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No More Leaks: Detecting Memory Leaks in Cloud Applications with Plumbr and Stackato

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No More Leaks: Detecting Memory Leaks in Cloud Applications with Plumbr and Stackato

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[This article was written by John Wetherill]

At JavaOne I had the pleasure of meeting Nikita Salnikov-Tarnovski, founder of Plumbr, an exciting startup from Estonia. Nikita and his team have created a tool which I believe should be categorized as “essential” for cloud developers that build apps based on the JVM. This article describes Plumbr, and shows how to quickly enable Plumbr memory leak detection in any Stackato-deployed Java or JVM cloud application.

Why Avoid Leaks?

First let’s talk about leaks. Memory leaks are: 

  • unpredictable, often showing up at the worst possible time.
  • evasive, difficult to track down, and even more difficult to reproduce
  • costly, resulting in countless hours of wasted productivity, lost revenue, and decreased moral
  • damaging to reputation, brand, inter-team and intra-team relationships, revenue
  • dangerous: the wrong leak at the wrong time and place can sink a ship or a company.

So leaks are bad, but they’re also very common. According to Nikita, 47% of Java applications contain memory leaks.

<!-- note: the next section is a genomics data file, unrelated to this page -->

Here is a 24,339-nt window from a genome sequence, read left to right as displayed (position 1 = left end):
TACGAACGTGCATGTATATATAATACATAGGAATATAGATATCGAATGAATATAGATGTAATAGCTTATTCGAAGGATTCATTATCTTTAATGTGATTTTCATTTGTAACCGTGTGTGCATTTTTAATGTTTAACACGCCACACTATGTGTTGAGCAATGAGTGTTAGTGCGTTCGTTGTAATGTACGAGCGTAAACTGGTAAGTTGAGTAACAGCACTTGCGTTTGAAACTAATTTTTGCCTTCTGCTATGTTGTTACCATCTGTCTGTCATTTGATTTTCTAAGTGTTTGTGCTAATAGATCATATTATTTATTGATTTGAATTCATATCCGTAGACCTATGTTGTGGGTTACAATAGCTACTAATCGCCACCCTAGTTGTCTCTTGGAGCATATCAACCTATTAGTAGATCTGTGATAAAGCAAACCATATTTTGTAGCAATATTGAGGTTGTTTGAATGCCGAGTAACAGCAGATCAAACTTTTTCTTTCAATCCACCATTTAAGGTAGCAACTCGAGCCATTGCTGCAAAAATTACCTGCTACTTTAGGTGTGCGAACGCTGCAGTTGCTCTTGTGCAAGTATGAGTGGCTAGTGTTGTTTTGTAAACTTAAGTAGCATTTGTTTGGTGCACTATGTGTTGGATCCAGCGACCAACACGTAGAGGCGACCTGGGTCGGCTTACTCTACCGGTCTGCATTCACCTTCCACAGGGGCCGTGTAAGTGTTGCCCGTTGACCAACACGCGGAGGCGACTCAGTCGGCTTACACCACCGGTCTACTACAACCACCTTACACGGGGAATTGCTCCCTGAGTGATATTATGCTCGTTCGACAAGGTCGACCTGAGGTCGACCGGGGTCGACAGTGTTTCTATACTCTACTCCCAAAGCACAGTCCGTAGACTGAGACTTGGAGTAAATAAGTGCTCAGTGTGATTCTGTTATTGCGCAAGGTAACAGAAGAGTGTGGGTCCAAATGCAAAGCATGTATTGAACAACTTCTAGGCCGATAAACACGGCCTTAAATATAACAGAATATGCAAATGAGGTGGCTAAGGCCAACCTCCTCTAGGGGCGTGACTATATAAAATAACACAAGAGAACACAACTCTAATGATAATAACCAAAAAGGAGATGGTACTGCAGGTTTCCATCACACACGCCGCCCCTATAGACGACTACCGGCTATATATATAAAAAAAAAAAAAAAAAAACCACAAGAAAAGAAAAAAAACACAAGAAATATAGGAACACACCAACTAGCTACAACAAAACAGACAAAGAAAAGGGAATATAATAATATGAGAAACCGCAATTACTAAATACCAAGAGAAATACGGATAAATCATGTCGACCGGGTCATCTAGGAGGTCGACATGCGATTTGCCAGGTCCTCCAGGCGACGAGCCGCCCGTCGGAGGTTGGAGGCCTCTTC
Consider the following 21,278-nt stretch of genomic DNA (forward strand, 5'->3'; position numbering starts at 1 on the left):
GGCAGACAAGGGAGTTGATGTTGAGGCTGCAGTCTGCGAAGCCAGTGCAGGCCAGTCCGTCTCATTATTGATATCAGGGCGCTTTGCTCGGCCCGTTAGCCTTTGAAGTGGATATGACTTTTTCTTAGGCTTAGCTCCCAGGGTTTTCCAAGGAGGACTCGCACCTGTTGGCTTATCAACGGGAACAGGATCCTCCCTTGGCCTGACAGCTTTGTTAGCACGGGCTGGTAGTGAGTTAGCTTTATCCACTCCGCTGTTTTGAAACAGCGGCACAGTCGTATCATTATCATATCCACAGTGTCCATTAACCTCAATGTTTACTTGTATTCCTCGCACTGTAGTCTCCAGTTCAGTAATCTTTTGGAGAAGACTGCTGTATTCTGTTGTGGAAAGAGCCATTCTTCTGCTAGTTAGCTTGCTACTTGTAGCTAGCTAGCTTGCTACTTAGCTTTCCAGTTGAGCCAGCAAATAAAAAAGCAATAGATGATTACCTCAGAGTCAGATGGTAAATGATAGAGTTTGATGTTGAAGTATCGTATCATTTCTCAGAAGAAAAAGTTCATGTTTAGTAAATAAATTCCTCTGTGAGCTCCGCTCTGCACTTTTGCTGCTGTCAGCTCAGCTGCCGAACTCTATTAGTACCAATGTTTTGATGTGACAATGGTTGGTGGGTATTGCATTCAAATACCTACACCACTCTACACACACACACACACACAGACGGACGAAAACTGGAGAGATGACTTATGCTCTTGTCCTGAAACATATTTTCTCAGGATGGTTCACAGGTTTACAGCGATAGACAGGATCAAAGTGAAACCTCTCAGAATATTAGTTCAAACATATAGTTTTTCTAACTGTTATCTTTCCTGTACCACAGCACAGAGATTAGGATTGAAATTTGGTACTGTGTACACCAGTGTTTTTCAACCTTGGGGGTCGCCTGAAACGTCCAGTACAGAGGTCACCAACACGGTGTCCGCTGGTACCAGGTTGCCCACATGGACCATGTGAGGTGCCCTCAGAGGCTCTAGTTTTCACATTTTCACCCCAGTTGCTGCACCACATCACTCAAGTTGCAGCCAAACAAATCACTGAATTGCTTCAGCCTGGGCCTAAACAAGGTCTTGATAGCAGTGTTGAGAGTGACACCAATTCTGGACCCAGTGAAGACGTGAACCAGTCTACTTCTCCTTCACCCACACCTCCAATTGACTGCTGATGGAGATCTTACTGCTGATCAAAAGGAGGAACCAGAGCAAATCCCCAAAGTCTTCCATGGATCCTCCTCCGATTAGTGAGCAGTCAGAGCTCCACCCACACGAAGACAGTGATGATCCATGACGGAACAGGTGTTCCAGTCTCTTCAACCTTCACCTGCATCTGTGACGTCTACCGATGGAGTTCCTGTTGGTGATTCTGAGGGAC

We are fortunate that memory leaks, like most chronic problems in the software world, have attracted the attention of The People Who Like To Fix Things, who over the years have generously given us many ingenious tools and practices to help combat leaks.

Detecting Leaks

Tools and practices to detect and prevent leaks have been around for a long time. By necessity a cloud developer needs a selection of tools to combat leaks, and they come in many forms, including:

Static code analysers

Klocwork or JetBrain’s On-the-fly code analyser included with IntelliJ IDEA.

Platform Capabilities

Java’s garbage collection (GC) is often considered as a platform capability that can help reduce memory leaks by automating the release of unreferenced objects. But GC is not a silver bullet. In fact it can be argued that GC distances the developer from thinking about leaks, which then causes leaks. Certainly Java’s GC doesn’t prevent leaks, which is the whole reason behind tools like Plumbr.

Language Constructs and Idioms

Consider this Ruby code snippet:

File.open(“textfile”, ‘w’) {|f| f.write(“hi”) }

This ensures that the allocated resource (a file in this case) is immediately and automatically released when its reference goes out of scope. Clojure and many other languages provide similar constructs that help developers “remember” to close or free resources.